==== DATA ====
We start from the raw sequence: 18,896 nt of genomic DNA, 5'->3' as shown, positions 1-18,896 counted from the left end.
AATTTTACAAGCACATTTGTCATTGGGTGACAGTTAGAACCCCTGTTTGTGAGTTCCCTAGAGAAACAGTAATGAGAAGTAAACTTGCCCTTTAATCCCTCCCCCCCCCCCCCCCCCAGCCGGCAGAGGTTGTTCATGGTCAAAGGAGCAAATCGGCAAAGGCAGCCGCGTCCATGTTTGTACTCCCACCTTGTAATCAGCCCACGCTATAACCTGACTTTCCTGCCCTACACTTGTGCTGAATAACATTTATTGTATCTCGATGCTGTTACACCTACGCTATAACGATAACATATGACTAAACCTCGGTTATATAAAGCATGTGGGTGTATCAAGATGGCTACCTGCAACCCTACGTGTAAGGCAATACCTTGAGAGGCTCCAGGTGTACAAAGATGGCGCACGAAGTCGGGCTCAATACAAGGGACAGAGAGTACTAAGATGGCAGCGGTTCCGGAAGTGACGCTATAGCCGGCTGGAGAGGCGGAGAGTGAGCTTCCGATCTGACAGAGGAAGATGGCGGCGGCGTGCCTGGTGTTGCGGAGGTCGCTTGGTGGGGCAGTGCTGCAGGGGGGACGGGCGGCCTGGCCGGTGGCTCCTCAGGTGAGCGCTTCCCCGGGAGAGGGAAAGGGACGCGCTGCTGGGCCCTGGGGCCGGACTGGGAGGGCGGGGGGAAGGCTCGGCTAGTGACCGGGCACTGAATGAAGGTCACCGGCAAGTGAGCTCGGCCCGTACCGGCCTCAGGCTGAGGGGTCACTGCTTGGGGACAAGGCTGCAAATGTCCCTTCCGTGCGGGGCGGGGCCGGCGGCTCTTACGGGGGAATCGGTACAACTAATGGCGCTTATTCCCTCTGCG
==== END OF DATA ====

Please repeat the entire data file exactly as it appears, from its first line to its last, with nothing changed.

We start from the raw sequence: 18,896 nt of genomic DNA, 5'->3' as shown, positions 1-18,896 counted from the left end.
AATTTTACAAGCACATTTGTCATTGGGTGACAGTTAGAACCCCTGTTTGTGAGTTCCCTAGAGAAACAGTAATGAGAAGTAAACTTGCCCTTTAATCCCTCCCCCCCCCCCCCCCCCAGCCGGCAGAGGTTGTTCATGGTCAAAGGAGCAAATCGGCAAAGGCAGCCGCGTCCATGTTTGTACTCCCACCTTGTAATCAGCCCACGCTATAACCTGACTTTCCTGCCCTACACTTGTGCTGAATAACATTTATTGTATCTCGATGCTGTTACACCTACGCTATAACGATAACATATGACTAAACCTCGGTTATATAAAGCATGTGGGTGTATCAAGATGGCTACCTGCAACCCTACGTGTAAGGCAATACCTTGAGAGGCTCCAGGTGTACAAAGATGGCGCACGAAGTCGGGCTCAATACAAGGGACAGAGAGTACTAAGATGGCAGCGGTTCCGGAAGTGACGCTATAGCCGGCTGGAGAGGCGGAGAGTGAGCTTCCGATCTGACAGAGGAAGATGGCGGCGGCGTGCCTGGTGTTGCGGAGGTCGCTTGGTGGGGCAGTGCTGCAGGGGGGACGGGCGGCCTGGCCGGTGGCTCCTCAGGTGAGCGCTTCCCCGGGAGAGGGAAAGGGACGCGCTGCTGGGCCCTGGGGCCGGACTGGGAGGGCGGGGGGAAGGCTCGGCTAGTGACCGGGCACTGAATGAAGGTCACCGGCAAGTGAGCTCGGCCCGTACCGGCCTCAGGCTGAGGGGTCACTGCTTGGGGACAAGGCTGCAAATGTCCCTTCCGTGCGGGGCGGGGCCGGCGGCTCTTACGGGGGAATCGGTACAACTAATGGCGCTTATTCCCTCTGCG